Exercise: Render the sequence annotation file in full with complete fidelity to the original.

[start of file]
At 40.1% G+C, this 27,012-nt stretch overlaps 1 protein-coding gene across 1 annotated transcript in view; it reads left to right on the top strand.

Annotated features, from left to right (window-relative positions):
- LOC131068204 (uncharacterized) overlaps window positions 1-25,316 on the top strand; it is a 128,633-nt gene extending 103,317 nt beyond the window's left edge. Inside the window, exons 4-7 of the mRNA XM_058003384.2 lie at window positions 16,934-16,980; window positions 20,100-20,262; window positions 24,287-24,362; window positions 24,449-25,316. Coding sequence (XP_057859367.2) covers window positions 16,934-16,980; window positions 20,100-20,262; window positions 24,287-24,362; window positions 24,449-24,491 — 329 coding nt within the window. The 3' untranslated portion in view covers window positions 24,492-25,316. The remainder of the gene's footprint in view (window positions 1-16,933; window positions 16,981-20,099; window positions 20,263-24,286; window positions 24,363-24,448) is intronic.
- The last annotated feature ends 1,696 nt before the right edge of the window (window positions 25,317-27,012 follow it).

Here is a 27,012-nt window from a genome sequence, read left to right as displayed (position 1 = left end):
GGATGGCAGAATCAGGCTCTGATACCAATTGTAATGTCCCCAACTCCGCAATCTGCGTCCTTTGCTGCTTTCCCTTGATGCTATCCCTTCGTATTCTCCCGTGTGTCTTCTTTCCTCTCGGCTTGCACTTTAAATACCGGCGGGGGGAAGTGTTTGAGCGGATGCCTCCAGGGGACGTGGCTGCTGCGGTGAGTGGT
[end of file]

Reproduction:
At 40.1% G+C, this 27,012-nt stretch overlaps 1 protein-coding gene across 1 annotated transcript in view; it reads left to right on the top strand.

Annotated features, from left to right (window-relative positions):
- LOC131068204 (uncharacterized) overlaps window positions 1-25,316 on the top strand; it is a 128,633-nt gene extending 103,317 nt beyond the window's left edge. Inside the window, exons 4-7 of the mRNA XM_058003384.2 lie at window positions 16,934-16,980; window positions 20,100-20,262; window positions 24,287-24,362; window positions 24,449-25,316. Coding sequence (XP_057859367.2) covers window positions 16,934-16,980; window positions 20,100-20,262; window positions 24,287-24,362; window positions 24,449-24,491 — 329 coding nt within the window. The 3' untranslated portion in view covers window positions 24,492-25,316. The remainder of the gene's footprint in view (window positions 1-16,933; window positions 16,981-20,099; window positions 20,263-24,286; window positions 24,363-24,448) is intronic.
- The last annotated feature ends 1,696 nt before the right edge of the window (window positions 25,317-27,012 follow it).

Here is a 27,012-nt window from a genome sequence, read left to right as displayed (position 1 = left end):
GGATGGCAGAATCAGGCTCTGATACCAATTGTAATGTCCCCAACTCCGCAATCTGCGTCCTTTGCTGCTTTCCCTTGATGCTATCCCTTCGTATTCTCCCGTGTGTCTTCTTTCCTCTCGGCTTGCACTTTAAATACCGGCGGGGGGAAGTGTTTGAGCGGATGCCTCCAGGGGACGTGGCTGCTGCGGTGAGTGGT